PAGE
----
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  1. #1
    Join Date
    Jan 2005
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    Atlanta
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    Question Unanswered: How can I keep the log from filling up?

    I have a ton of data to load into a SQL 2005 database.
    I just loaded a bunch of data for a number of tables using bcp, and the last table that my script loaded was an 8 million row table. The next table was a 12 million row table, and about 1 million rows into the bcp'ing a log full error was incurred. I have the batch size set to 10000 for all bcp commnads.
    Here is the bcp command that failed:

    HTML Code:
    "C:\Program Files\Microsoft SQL Server\80\Tools\Binn\bcp" billing_data_repository..mtr_rdng_hrly_arc_t  in mtr_rdng_hrly_arc_t.dat -c 
    -b10000 -Sxxxx -T
    Here is the last part of the output from the bcp command:

    HTML Code:
    ...
    10000 rows sent to SQL Server. Total sent: 970000
    10000 rows sent to SQL Server. Total sent: 980000
    10000 rows sent to SQL Server. Total sent: 990000
    SQLState = 37000, NativeError = 9002
    Error = [Microsoft][ODBC SQL Server Driver][SQL Server]The transaction log for database 'billing_data_repository' is full. To find out why space in the log cannot be reused, see the log_reuse_wait_desc column in sys.databases
    
    BCP copy in failed
    I thought that a commit was issued after every 10000 rows and that this would keep the log from filling up.

    The log_reuse_wait_desc column in sys.databases is set to 'LOG_BACKUP' for the database being used.

    Does a checkpoint need to be done more often?

    Besides breaking up the 12 million row data file into something more manageable, does anyone have a solution?

    How can I continue to use my same loading script, and keep the log from filling up?

    Thank you.

  2. #2
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    Provided Answers: 11
    Is the database in FULL recovery mode? If so, all of the rows are being logged.

  3. #3
    Join Date
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    I will find out.

    I just read ... "Tip: When loading large datasets into SQL Server, set the recovery model to BULK_LOGGED, as the FULL recovery models build up massive log files for large imports."

    Is this what you were going to suggest?

    Is nothing logged when the recovery model is set to BULK_LOGGED?

  4. #4
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    You never get no logging. You only get minimally logged. under BULK_LOGGED, only the page allocations are logged, instead of every row.

  5. #5
    Join Date
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    Location
    Atlanta
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    Question BULK_LOGGED option used, still getting log full message

    Thank you.

    We changed to BULK_LOGGED and still got the log full message due to 35,050,000 rows being bcp'd into a table.

    Are my only 2 options at this point to:
    1. increase the log size
    2. break up the bulk inserts into smaller chunks
    ?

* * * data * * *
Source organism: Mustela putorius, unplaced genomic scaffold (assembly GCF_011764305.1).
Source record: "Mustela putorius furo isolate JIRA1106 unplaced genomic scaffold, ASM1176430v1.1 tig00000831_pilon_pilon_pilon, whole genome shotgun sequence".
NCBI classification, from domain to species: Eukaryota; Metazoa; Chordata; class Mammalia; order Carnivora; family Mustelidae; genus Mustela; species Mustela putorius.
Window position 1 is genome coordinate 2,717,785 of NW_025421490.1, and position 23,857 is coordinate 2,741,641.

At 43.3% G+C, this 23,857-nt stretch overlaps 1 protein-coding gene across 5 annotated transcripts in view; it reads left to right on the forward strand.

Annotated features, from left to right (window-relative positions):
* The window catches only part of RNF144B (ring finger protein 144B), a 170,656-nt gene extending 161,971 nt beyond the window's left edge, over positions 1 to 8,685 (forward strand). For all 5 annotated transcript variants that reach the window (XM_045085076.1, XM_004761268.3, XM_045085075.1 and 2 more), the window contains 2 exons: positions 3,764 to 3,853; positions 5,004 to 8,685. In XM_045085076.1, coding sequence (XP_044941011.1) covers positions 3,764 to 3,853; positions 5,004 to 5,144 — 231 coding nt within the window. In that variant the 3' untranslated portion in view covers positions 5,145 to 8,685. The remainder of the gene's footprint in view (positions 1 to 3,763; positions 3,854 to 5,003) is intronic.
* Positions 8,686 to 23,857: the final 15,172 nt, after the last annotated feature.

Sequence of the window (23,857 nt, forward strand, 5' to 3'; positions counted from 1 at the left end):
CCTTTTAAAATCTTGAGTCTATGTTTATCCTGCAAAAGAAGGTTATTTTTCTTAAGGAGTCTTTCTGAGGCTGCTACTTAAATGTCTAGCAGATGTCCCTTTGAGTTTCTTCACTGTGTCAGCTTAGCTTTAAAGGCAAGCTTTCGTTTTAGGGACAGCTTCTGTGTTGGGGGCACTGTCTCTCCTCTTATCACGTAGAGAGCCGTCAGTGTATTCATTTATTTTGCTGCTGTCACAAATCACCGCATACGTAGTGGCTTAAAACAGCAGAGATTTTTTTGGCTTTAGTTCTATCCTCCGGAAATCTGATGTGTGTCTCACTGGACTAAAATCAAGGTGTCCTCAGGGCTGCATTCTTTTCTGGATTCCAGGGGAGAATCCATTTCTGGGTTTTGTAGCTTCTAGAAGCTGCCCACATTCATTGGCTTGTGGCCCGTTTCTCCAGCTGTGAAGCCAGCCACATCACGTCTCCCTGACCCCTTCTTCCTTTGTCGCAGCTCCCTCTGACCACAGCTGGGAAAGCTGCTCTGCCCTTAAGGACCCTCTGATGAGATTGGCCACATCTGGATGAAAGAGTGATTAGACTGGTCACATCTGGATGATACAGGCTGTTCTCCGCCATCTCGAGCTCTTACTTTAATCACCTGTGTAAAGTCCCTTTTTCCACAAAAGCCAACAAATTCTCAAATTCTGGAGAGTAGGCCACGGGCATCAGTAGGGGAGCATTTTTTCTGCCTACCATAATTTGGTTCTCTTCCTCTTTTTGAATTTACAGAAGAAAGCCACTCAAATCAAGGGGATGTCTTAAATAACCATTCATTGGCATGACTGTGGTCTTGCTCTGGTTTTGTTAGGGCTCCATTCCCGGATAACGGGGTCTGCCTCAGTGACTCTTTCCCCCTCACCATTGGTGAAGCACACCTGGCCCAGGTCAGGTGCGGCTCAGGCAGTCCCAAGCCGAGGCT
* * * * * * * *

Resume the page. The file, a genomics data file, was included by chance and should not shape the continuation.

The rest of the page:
I am using the "-b 10000" bcp option to issue a commit every for every 10000 inserts. Would it help to change this option to 5000?

    I am coming from the Sybase world where we did a checkpoint every 5 minutes. Would it help to do a checkpoint in MS SQL Server more frequently, or to ensure that the log was backed up more frequently?

  6. #6
    Join Date
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    I would try simple recovery mode with the -b10000 switch ... that way you wioll get a checkpoint at the end of each batch when the batch is committed.

    If you still run out of log space, I would ask if you could open a 2nd log file on another drive for the duration of the load, and then turn it off and remove it (see ALTER DATABASE in BOL for modifying the added file and then removing the added file).

    EDIT: Always be sure to back-up your database before trying this!

    -- This is all just a Figment of my Imagination --

  7. #7
    Join Date
    Jan 2005
    Location
    Atlanta
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    SIMPLE recovery mode worked

    Thanks.

    The SIMPLE recovery mode worked great. We also increased the log size, and changed the batch size to -b100000. It only took 1 hour to bcp out and bcp in 43 million rows.

  8. #8
    Join Date
    Feb 2008
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    5
    I would also set this back to full when you are done with the transaction. With SIMPLE recovery, you cant back up the transaction log. Not sure if thats important, but just wanted to make sure you were aware.

  9. #9
    Join Date
    Jun 2004
    Location
    Long Island
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    Drop indexes prior to load (fast BCP), then re-create after the load. It's senseless to put any type of Datawarehouse (no OLTP) in full recovery mode (Assuming you do nightly full or diff backups), any day's data can be recovered by running day's jobs again.

  10. #10
    Join Date
    Jun 2004
    Location
    Long Island
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    Quote Originally Posted by tomstone_98
    Thanks.

    The SIMPLE recovery mode worked great. We also increased the log size, and changed the batch size to -b100000. It only took 1 hour to bcp out and bcp in 43 million rows.
    You think you have it bad, I have 1 billion rows to contend with every 2 weeks for loan performance data, I'm still researching the best way to do this (partition or not partition), and what to partition on.

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